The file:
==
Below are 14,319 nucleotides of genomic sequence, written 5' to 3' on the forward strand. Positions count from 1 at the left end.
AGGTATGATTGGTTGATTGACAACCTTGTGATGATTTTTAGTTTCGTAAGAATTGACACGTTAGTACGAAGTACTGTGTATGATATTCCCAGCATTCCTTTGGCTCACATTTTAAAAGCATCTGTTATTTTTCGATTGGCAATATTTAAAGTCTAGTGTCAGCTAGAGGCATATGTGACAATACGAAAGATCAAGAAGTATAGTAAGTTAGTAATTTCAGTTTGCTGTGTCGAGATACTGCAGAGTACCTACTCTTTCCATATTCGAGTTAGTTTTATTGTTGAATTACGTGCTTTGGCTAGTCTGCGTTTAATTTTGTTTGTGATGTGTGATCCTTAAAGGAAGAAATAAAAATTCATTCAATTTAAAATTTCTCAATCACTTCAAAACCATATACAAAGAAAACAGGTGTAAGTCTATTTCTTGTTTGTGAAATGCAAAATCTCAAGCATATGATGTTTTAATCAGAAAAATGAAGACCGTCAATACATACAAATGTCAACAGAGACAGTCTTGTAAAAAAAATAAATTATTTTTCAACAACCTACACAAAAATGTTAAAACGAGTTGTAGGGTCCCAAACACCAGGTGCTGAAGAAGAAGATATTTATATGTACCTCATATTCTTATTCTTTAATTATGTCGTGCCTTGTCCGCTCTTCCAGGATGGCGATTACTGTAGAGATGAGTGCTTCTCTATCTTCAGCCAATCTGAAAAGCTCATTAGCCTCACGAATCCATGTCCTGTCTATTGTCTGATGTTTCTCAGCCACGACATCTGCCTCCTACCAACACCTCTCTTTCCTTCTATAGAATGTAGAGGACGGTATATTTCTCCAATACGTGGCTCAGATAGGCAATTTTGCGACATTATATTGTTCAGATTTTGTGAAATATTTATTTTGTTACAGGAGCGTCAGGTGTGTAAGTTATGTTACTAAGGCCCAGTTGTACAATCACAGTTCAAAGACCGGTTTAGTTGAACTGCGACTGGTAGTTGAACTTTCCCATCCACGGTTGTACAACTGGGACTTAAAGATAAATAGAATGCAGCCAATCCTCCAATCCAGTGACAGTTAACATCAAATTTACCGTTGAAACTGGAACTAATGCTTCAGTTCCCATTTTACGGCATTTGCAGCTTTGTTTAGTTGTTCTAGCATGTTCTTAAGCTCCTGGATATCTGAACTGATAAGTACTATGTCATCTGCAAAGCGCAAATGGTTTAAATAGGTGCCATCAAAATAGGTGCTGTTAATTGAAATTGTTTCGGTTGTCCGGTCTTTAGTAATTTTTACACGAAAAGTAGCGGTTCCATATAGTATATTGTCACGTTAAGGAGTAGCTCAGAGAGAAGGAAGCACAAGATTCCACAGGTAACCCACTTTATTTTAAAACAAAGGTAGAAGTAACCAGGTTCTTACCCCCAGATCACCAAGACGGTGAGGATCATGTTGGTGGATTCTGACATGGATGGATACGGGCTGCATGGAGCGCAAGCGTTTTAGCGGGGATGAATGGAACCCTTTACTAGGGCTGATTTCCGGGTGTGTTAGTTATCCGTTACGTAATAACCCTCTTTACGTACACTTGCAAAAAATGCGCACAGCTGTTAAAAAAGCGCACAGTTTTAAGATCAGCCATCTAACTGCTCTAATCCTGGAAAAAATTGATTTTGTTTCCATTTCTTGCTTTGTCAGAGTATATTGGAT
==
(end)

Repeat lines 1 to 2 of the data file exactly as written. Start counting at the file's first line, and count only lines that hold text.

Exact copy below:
Below are 14,319 nucleotides of genomic sequence, written 5' to 3' on the forward strand. Positions count from 1 at the left end.
AGGTATGATTGGTTGATTGACAACCTTGTGATGATTTTTAGTTTCGTAAGAATTGACACGTTAGTACGAAGTACTGTGTATGATATTCCCAGCATTCCTTTGGCTCACATTTTAAAAGCATCTGTTATTTTTCGATTGGCAATATTTAAAGTCTAGTGTCAGCTAGAGGCATATGTGACAATACGAAAGATCAAGAAGTATAGTAAGTTAGTAATTTCAGTTTGCTGTGTCGAGATACTGCAGAGTACCTACTCTTTCCATATTCGAGTTAGTTTTATTGTTGAATTACGTGCTTTGGCTAGTCTGCGTTTAATTTTGTTTGTGATGTGTGATCCTTAAAGGAAGAAATAAAAATTCATTCAATTTAAAATTTCTCAATCACTTCAAAACCATATACAAAGAAAACAGGTGTAAGTCTATTTCTTGTTTGTGAAATGCAAAATCTCAAGCATATGATGTTTTAATCAGAAAAATGAAGACCGTCAATACATACAAATGTCAACAGAGACAGTCTTGTAAAAAAAATAAATTATTTTTCAACAACCTACACAAAAATGTTAAAACGAGTTGTAGGGTCCCAAACACCAGGTGCTGAAGAAGAAGATATTTATATGTACCTCATATTCTTATTCTTTAATTATGTCGTGCCTTGTCCGCTCTTCCAGGATGGCGATTACTGTAGAGATGAGTGCTTCTCTATCTTCAGCCAATCTGAAAAGCTCATTAGCCTCACGAATCCATGTCCTGTCTATTGTCTGATGTTTCTCAGCCACGACATCTGCCTCCTACCAACACCTCTCTTTCCTTCTATAGAATGTAGAGGACGGTATATTTCTCCAATACGTGGCTCAGATAGGCAATTTTGCGACATTATATTGTTCAGATTTTGTGAAATATTTATTTTGTTACAGGAGCGTCAGGTGTGTAAGTTATGTTACTAAGGCCCAGTTGTACAATCACAGTTCAAAGACCGGTTTAGTTGAACTGCGACTGGTAGTTGAACTTTCCCATCCACGGTTGTACAACTGGGACTTAAAGATAAATAGAATGCAGCCAATCCTCCAATCCAGTGACAGTTAACATCAAATTTACCGTTGAAACTGGAACTAATGCTTCAGTTCCCATTTTACGGCATTTGCAGCTTTGTTTAGTTGTTCTAGCATGTTCTTAAGCTCCTGGATATCTGAACTGATAAGTACTATGTCATCTGCAAAGCGCAAATGGTTTAAATAGGTGCCATCAAAATAGGTGCTGTTAATTGAAATTGTTTCGGTTGTCCGGTCTTTAGTAATTTTTACACGAAAAGTAGCGGTTCCATATAGTATATTGTCACGTTAAGGAGTAGCTCAGAGAGAAGGAAGCACAAGATTCCACAGGTAACCCACTTTATTTTAAAACAAAGGTAGAAGTAACCAGGTTCTTACCCCCAGATCACCAAGACGGTGAGGATCATGTTGGTGGATTCTGACATGGATGGATACGGGCTGCATGGAGCGCAAGCGTTTTAGCGGGGATGAATGGAACCCTTTACTAGGGCTGATTTCCGGGTGTGTTAGTTATCCGTTACGTAATAACCCTCTTTACGTACACTTGCAAAAAATGCGCACAGCTGTTAAAAAAGCGCACAGTTTTAAGATCAGCCATCTAACTGCTCTAATCCTGGAAAAAATTGATTTTGTTTCCATTTCTTGCTTTGTCAGAGTATATTGGAT